MATTHEW DOWD: “Growing up in Detroit, on the evening before Halloween, October 30th, we would participate in what was called Devil¹s night. We would commit mischief in our neighborhoods by toilet papering trees, or soaping or egging windows of our neighbors, and we would also simultaneously try and protect our own home from the acts of other folks out on Devil¹s night.  In the end, our house and every other house would suffer the consequences of that night no one was spared from the trouble brewing among frustrated youths.  This election and Tuesday night I fear will be a further manifestation of that. Both parties have and will suffer from the frustration of voters ­ young and old. Establishment Republicans have suffered in the primaries and Democrats will suffer in the general election. This has been one of the most interesting and curious I have ever seen.  We simultaneously have two political parties who are disliked and distrusted by the voters. Both Democrats and Republicans in Congress have huge unfavorable numbers. We have candidates throughout the country who would be unelectable in any normal election environment. And Nevada is a perfect example of this where voters will basically decide whether Harry Reid will continue as majority leader. Both Reid and Republican Sharron Angle are unelectable, but since they are running against each other, someone has to win. And that is true throughout the country where even though Republicans are disliked as much as Democrats, they will win a majority of the contests because they just so happen to be not in charge. And when the election is over, most of these voters will continue to be dissatisfied and will be looking to take their frustration out again sometime soon in another election. So as Halloween approaches and Devil¹s Night is celebrated, whoever wins these elections, be prepared for either Trick or Treat from voters going forward.”

RON BROWNSTEIN: In his latest column for the National Journal, Brownstein asks whether it’s possible for a president to be “too cool and collected in the face of calamity.” Brownstein, who interviewed then-President Bill Clinton shortly before the 1994 midterm elections — a disastrous period for Democrats — and Obama just last week, compared the demeanor of the two presidents: “Where Clinton agonized, Obama analyzed. It was clear that Obama has started to think seriously about how he will navigate a Washington with many more Republicans in it. But nothing about him suggested that he viewed the impending arrival of those Republicans as evidence that he needed to radically rethink his presidency. Obama sounded neither shell-shocked nor defiant. … Relative to Clinton in 1994, Obama will emerge from this midterm setback with both greater strengths (a stronger electoral base, grounded in changing demography) and more acute weaknesses (a more sluggish economy and a greater sense that his agenda has failed, partly because so few Democrats have tried to defend it this fall).”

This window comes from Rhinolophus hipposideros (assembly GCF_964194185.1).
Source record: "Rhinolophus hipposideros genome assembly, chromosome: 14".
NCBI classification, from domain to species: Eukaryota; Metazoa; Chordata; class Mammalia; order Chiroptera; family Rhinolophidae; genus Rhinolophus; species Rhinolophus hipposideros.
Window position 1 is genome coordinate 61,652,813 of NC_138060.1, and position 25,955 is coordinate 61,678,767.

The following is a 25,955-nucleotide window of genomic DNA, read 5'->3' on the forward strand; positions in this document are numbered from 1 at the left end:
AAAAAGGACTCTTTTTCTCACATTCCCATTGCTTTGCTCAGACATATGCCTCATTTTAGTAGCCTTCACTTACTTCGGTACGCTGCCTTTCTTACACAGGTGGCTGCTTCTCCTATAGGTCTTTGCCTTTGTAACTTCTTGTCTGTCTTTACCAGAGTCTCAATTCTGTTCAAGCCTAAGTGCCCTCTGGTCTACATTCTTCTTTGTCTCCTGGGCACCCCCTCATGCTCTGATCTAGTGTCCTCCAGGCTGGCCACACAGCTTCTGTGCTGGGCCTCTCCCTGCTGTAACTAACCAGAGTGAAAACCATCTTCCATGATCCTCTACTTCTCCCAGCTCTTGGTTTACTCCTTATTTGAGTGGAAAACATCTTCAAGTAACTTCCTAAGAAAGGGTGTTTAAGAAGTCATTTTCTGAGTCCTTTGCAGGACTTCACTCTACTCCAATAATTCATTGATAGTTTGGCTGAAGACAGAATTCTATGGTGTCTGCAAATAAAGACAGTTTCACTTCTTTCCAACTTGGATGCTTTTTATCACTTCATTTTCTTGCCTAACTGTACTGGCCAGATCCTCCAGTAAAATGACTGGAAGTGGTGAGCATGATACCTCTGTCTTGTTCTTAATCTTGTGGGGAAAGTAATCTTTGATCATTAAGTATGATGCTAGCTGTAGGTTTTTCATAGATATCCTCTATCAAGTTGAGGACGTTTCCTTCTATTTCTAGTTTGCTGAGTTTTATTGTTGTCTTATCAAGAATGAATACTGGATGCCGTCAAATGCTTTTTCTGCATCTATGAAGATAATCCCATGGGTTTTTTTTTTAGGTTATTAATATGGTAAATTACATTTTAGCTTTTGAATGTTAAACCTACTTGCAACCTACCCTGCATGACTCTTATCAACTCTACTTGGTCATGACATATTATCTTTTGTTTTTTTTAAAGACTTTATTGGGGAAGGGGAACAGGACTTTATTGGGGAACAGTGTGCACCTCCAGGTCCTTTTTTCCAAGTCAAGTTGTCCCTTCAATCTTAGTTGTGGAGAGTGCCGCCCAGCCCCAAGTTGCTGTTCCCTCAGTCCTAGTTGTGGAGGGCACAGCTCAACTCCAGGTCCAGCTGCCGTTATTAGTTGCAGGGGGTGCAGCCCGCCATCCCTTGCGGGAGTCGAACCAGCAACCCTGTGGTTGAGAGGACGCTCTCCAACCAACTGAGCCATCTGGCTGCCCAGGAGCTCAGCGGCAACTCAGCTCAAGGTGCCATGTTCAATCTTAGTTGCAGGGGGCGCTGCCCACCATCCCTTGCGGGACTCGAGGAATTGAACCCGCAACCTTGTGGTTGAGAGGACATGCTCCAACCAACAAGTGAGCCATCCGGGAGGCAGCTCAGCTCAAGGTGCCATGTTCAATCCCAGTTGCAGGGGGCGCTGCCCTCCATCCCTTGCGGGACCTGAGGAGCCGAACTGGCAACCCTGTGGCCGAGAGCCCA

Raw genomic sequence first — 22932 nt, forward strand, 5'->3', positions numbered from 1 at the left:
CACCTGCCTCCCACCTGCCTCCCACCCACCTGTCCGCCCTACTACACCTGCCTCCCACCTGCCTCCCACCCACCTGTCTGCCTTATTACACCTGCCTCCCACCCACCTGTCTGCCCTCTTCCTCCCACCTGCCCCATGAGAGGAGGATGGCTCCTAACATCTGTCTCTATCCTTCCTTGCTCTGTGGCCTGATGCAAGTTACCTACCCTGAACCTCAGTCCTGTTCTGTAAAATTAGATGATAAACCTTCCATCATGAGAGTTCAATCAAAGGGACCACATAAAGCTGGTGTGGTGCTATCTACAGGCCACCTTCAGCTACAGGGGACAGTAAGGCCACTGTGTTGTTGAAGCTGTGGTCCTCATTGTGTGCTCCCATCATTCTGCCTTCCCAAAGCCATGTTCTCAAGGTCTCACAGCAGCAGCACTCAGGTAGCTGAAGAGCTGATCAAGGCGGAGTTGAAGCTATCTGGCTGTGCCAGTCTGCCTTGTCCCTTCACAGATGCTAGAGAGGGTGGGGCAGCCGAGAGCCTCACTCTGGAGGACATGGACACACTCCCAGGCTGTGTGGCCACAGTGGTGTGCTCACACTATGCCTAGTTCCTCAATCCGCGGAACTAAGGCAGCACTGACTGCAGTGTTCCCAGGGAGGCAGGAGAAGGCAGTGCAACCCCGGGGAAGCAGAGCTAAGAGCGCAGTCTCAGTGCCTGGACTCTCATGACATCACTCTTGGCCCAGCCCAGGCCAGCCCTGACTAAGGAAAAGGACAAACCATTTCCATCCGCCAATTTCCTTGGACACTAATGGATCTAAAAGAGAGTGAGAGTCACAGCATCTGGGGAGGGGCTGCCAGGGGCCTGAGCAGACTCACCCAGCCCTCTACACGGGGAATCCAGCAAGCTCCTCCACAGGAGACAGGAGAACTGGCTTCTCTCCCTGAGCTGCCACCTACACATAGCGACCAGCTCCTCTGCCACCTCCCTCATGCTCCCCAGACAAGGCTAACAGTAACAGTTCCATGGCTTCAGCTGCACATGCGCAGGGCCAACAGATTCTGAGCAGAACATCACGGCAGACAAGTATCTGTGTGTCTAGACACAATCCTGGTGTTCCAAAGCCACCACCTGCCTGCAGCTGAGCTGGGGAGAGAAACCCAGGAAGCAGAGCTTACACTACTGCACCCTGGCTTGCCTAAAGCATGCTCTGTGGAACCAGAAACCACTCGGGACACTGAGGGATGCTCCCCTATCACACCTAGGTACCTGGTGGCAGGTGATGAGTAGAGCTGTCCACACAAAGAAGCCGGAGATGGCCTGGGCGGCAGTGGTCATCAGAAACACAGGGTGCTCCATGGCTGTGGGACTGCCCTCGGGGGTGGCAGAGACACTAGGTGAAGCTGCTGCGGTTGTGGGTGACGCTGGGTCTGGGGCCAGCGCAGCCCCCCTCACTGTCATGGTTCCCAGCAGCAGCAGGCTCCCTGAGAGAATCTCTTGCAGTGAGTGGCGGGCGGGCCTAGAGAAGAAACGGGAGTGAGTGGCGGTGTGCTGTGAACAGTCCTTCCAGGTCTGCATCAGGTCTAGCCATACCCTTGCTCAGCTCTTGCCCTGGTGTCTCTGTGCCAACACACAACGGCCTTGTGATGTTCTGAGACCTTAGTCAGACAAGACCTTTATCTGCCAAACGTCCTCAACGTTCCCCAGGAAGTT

GEORGE F. WILL:  “When all the froth and nonsense of the campaign has long since dissipated, historians may marvel at this: In the tenth year of the nation's longest war, which is not going well, Afghanistan was a non-issue.”


CLOSING ARGUMENTS. Candidates have been making their final pitches to voters on the stump and in television commercials, and we’re taking a look at some of those “closing argument.” Here are today’s picks:

Lee Fisher: The Ohio Senate hopeful is casting himself as the underdog in his closing campaign ad because, well, he is. Fisher has been trailing Republican Rob Portman in the Senate contest. A statement from the Fisher campaign trumpets the ad as “paid for by grassroots supporters, not Portman’s lobbyist and Wall Street Backers. In the ad, Fisher says: “I’m Lee Fisher, pay very close attention to this ad 'cause you’re not going to see it too many times. My campaign just doesn’t have millions of dollars to run lots of ads, no scary black-and-white pictures and creepy music here. The bottom line is: I’m an Ohio guy and Portman’s Mr. Washington … I’m Lee Fisher I approved this message and, yes, we barely paid for it but I’m sure proud that Wall Street and the Washington lobbyists didn’t.”

Rand Paul: The Kentucky GOP Senate candidate running against Democrat Jack Conway chose to let his wife, Kelley Paul, deliver his closing argument. “I’m always amazed at Rand’s boundless energy,” she says in the spot. “We’ve been married for 20 years and he’s always worked hard to make a difference, reshaping the lives of patients he serves, raising our three boys. Rand believes that America’s brightest days are ahead but only if the promise of freedom of opportunity is there for future generations. That’s the promise we trust Rand to keep. There’s no greater gift to leave our children.”


Keep your eye on ABC’s updated House, Senate and governor’s race maps right here:


UPDATED ABC iPAD APP IS HERE: Just in time for the elections, introducing the updated ABC News iPad app! It includes great features including an interactive map that will show real time results on election night and the "What If?" game in which user can select the races they think could tip the balance of power in the House and Senate.  You can start the game with ABC news race ratings and then predict your own winners and losers. On election night continue to play along, and watch the returns come in. How to get it? Download the app free from the iTunes store.